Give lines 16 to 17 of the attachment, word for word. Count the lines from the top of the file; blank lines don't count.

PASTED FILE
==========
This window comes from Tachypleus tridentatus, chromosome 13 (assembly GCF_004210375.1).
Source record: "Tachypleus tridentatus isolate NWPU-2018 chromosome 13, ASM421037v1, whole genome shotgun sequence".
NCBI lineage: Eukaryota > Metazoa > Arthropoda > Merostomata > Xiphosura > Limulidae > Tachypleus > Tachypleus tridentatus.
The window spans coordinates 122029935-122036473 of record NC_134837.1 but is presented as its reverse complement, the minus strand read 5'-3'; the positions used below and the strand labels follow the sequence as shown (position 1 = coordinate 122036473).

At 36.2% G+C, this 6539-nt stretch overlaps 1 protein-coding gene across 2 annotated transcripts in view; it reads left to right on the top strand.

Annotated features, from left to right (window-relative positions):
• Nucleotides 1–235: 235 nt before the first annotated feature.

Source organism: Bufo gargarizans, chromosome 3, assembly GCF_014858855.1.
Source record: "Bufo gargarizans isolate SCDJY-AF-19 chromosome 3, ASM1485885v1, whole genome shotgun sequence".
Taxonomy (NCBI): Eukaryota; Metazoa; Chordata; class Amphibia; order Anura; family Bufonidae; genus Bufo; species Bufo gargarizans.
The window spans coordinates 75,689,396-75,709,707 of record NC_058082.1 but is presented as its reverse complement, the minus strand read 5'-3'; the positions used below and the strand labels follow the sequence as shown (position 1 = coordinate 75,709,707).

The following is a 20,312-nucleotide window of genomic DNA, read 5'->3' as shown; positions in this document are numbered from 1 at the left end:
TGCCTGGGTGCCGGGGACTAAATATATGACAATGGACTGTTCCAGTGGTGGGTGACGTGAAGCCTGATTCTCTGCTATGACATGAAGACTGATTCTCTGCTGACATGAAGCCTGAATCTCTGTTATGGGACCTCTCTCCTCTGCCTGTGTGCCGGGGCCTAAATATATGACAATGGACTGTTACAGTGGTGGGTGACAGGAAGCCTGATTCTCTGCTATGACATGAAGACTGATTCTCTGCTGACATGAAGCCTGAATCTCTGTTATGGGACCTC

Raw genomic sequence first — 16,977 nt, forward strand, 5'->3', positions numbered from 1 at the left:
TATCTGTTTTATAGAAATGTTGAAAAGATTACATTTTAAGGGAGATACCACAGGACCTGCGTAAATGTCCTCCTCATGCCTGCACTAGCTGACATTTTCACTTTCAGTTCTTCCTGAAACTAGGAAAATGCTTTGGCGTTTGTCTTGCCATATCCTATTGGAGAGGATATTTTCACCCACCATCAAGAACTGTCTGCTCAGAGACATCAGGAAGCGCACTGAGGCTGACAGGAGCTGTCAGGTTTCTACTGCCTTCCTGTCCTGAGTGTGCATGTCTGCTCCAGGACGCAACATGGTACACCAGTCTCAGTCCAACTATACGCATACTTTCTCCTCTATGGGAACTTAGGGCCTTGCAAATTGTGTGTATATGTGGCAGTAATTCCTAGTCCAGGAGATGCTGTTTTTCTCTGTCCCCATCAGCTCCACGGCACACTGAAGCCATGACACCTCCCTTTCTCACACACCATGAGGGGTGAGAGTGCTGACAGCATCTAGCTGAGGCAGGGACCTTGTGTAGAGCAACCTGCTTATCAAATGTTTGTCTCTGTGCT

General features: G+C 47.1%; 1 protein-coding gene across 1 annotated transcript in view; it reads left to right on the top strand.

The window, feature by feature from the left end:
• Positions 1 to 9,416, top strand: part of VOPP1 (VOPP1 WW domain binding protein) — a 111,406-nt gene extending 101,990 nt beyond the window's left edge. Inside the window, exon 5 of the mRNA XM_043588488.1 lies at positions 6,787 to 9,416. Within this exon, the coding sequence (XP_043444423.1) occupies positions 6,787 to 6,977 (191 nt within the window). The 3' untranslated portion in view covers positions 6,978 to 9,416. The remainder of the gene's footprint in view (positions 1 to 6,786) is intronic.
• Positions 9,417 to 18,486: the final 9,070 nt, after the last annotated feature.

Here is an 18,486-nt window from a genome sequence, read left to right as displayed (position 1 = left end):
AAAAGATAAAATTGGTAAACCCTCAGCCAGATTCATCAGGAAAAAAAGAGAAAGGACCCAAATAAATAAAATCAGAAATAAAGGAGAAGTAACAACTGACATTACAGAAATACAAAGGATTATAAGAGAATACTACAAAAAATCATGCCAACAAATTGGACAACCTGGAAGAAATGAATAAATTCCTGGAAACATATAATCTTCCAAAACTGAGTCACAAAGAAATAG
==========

General features: G+C 47.1%; 1 protein-coding gene across 1 annotated transcript in view; it reads left to right on the top strand.

The window, feature by feature from the left end: